Methods And Results: We analysed altogether 351 cases of CS presenting from year 1998 through 2015 in Finland. There were 262 patients with a clinical diagnosis and treatment of CS, 27 patients with an initial lifetime diagnosis of giant cell myocarditis that was later converted to CS, and 62 cases detected at autopsy and identified by screening >820 000 death certificates from the national cause-of-death registry. The total case series comprised 253 females and 98 males aged on average 52 years at presentation. High-grade atrioventricular block was the most common first sign of CS (n = 147, 42%) followed by heart failure (n = 58, 17%), unexpected fatal (n = 38) or aborted (n = 12) SCD (14%), and sustained ventricular tachycardia (n = 48, 14%). Severe coronary artery disease was found at autopsy concomitant with CS in four of the 38 cases presenting with fatal SCD. Of all deaths recorded till the end of 2015, 64% (n = 54/84) were unexpected SCDs from CS that had either been silent during life or defied all attempts at diagnosis. The Kaplan-Meier estimate (95% CI) of survival from symptom onset was 85% (80-90%) at 5 years and 76% (68-84%) at 10 years.

Conclusion: Together fatal and aborted SCD constitute 14% of the presenting manifestations of CS. Nearly two-thirds of all fatalities from CS are caused by undiagnosed granulomas in the heart.
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http://dx.doi.org/10.1093/eurheartj/ehz428DOI Listing
October 2019

Outcome of Cardiac Sarcoidosis Presenting With High-Grade Atrioventricular Block.

Circ Arrhythm Electrophysiol 2018 08;11(8):e006145

Heart and Lung Center (H.-K.N., J.L., K.E., R.K., P.S., M.K.).

Background: Symptomatic high-grade atrioventricular block (AVB) is the most common and often the only presenting manifestation (lone AVB) of cardiac sarcoidosis. Implantation of an intracardiac cardioverter defibrillator instead of a pacemaker is recommended, but the true risk of fatal arrhythmia, one incident to lone AVB in particular, remains poorly known.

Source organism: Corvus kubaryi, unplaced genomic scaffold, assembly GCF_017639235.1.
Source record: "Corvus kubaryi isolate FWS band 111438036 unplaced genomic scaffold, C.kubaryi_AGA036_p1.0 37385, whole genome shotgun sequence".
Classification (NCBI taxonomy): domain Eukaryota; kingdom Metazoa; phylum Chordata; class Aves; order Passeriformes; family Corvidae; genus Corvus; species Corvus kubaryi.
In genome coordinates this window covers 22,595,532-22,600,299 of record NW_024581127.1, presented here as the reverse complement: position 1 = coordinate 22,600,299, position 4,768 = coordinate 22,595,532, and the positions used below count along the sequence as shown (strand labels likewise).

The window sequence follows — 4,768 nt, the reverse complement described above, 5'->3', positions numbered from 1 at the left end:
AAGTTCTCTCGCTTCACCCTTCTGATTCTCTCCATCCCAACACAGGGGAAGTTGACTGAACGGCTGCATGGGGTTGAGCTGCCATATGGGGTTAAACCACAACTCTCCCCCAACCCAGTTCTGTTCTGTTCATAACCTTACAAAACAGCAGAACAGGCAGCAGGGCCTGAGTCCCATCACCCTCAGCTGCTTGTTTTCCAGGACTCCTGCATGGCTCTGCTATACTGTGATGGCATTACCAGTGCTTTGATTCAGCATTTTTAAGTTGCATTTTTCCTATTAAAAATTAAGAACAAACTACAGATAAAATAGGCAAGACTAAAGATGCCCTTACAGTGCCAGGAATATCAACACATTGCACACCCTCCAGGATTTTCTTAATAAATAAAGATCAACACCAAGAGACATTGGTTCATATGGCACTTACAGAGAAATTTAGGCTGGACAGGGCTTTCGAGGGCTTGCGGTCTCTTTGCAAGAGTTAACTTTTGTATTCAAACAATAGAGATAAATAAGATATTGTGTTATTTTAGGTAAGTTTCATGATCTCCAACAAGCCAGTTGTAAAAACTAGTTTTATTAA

Methods: We used Myocardial Inflammatory Diseases in Finland Study Group Registry to analyze the presentations, left ventricular (LV) function, pacemaker therapy, and ventricular arrhythmias in cardiac sarcoidosis. From year 1988 to 2015, altogether 325 cases of cardiac sarcoidosis were diagnosed in Finland. Of them, 143 patients (112 women, mean age 52 years) presented with Mobitz II second degree or third degree AVB in the absence of other explanatory cardiac disease.

Results: Concomitant with AVB at presentation, 20 patients had either ventricular tachycardia or severe LV dysfunction with ejection fraction <35% and 29 patients had nonsevere LV dysfunction (ejection fraction, 35%-50%) while 90 patients presented with AVB alone. During a median of 2.8 years' follow-up, 23 sudden cardiac deaths (fatal or aborted) and 19 ventricular tachycardias were recorded as arrhythmic end point events. Their composite 5-year incidence (95% confidence interval) was 56% (36%-88%) in the AVB subgroup with ventricular tachycardia or severe LV dysfunction versus 24% (12%-49%) in the subgroup with nonsevere LV dysfunction and 24% (15%-38%) with lone AVB ( P=0.019). The 5-year incidence of sudden cardiac death was 34% (16%-71%), 14% (6%-35%), and 9% (4%-22%) in the respective subgroups ( P=0.060).

Conclusions: The risk of sudden cardiac death is significant in cardiac sarcoidosis presenting with high-grade AVB with or without ventricular tachycardia or LV dysfunction. The consensus recommendation to implant an intracardiac cardioverter defibrillator whenever permanent pacing is needed seems well-founded.
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http://dx.doi.org/10.1161/CIRCEP.117.006145DOI Listing
August 2018

Predictors of pocket hematoma in patients on antithrombotic therapy undergoing cardiac rhythm device implantation: insights from the FinPAC trial.

Ann Med 2014 May;46(3):177-81

Heart Center, Turku University Hospital and University of Turku , Turku , Finland.

Background: The FinPAC trial showed that the strategy of uninterrupted oral anticoagulation (OAC) was non-inferior to interrupted OAC for the primary outcome of bleeding and thromboembolic complications in patients undergoing cardiac rhythm management device (CRMD) implantation.

Methods: We conducted a post hoc analysis of the FinPAC data to explore the incidence and predictors of significant (> 100 cm(2)) pocket hematoma after CRMD implantation among the study population (n = 447). A total of 213 patients were on OAC, 128 were on aspirin, and 106 on no antithrombotic therapy.

Results: The incidence of significant pocket hematoma during hospital stay was significantly higher among patients using OAC (5.6%) and aspirin (5.5%) than in those with no antithrombotic medications (0.9%), but only one patient (0.8%) in the aspirin group needed revision of hematoma. Two patients (0.9%) in the OAC group and one (0.8%) in the aspirin group needed blood products. In multivariable regression analysis, no pre- procedural features predicted the significant hematoma in any of the groups.

Conclusions: Clinically significant pocket hematoma is a rare complication after CRMD implantation in patients with ongoing therapeutic OAC. The incidence of significant pocket hematoma formation is similar in patients using OAC and those using aspirin.
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http://dx.doi.org/10.3109/07853890.2014.894285DOI Listing
May 2014